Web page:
The top-end is still energetic and crisp albeit not nearly as in your face forward as on the Vega and Atlas. This makes the Vega 2020 a lot more listenable at high volumes or over longer-listening sessions while retaining a good amount of clarity and abundant detail. With a small 6k peak, treble sits just in front of the midrange. Treble instrumentation is presented with aggressive attack and great clarity. There’s excellent fine detail retrieval afforded by the aggressive tuning combined with a very clean transient response from the A.D.L.C driver. The foreground is especially detail dense; percussion is hyper-defined and small details are brought to the fore. There’s plenty of energy that works well in tandem with the emphasized bass to lift overall clarity to some degree. It will come as little surprise that instrument timbre isn’t ideal, instrumentation is thin and a little tizzy.
You do also lose some texture and realism relative to more linear earphones. That said, this isn’t an especially sharp treble as emphasis falls of quickly into the middle-treble. Accordingly, the background is clean and dark; an immaculate canvas for its high-energy foreground. There remains strong extension, though not at the level of CFA’s BA models, and there’s plenty of resolution of background details too. Accordingly, rather than being truncated or rolled-off, background elements are pushed laterally for a wide and layered stereo image. There’s a small upper-treble bump as well, imbuing additional sparkle, and clarity is further lifted in turn. Though not as atmospheric and expanded as the BA models or the Solaris in CFA’s line-up, the 2020 Vega has great detail retrieval presented in a fun and energetic manner, and it now does so without any sharpness or glare.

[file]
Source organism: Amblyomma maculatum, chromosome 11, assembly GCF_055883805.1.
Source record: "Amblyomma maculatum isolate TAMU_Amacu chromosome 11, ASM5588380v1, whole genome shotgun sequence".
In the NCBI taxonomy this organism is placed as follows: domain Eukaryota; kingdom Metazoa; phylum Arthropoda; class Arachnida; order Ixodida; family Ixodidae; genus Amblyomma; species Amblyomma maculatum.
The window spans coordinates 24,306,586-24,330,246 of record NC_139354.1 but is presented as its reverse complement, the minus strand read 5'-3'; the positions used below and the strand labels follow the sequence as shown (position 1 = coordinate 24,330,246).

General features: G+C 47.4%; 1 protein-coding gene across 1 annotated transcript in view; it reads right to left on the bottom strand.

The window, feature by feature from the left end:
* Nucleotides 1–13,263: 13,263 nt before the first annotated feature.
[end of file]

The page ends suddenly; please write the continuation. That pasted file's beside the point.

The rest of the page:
The Vega 2020 presents a spacious presentation that stretches frequently outside the head if not quite as open and involving as something like the Andromeda or Solaris. The big bass and laid-back vocals also contribute to especially strong depth projection, on track with a deep rumble, the atmosphere is very immersive. Imaging is quite good despite the uneven tuning due to the technical nature of the driver. Directional cues are very sharp and vocals occupy a strong centre image. I most appreciate the layering here, with a nice gradient between close and far in addition to strong focus in the foreground for a keen sense of direction and location. Separation, however, takes a hit due to the nature of its tuning. It’s not a congested earphone but does have a generally full-bodied note structure that consumes its space. Notes remain well defined and organised so transients don’t smear into each other on complex tracks, albeit don’t expect to have every small detail isolated as a result. I think separation is quite underrated, and you will find the original Vega though much thinner and sharper, offers mostly higher separation which makes it sound a lot more open.
With a 94dB sensitivity and 32-ohm impedance, the Vega 2020 is a less efficient in-ear and a far cry from the hyper-efficient BA monitors from the company. Conversely, this actually makes it far less picky with sources, being less sensitive to source noise and impedance given the less sensitive single driver design.
Output Impedance Sensitivity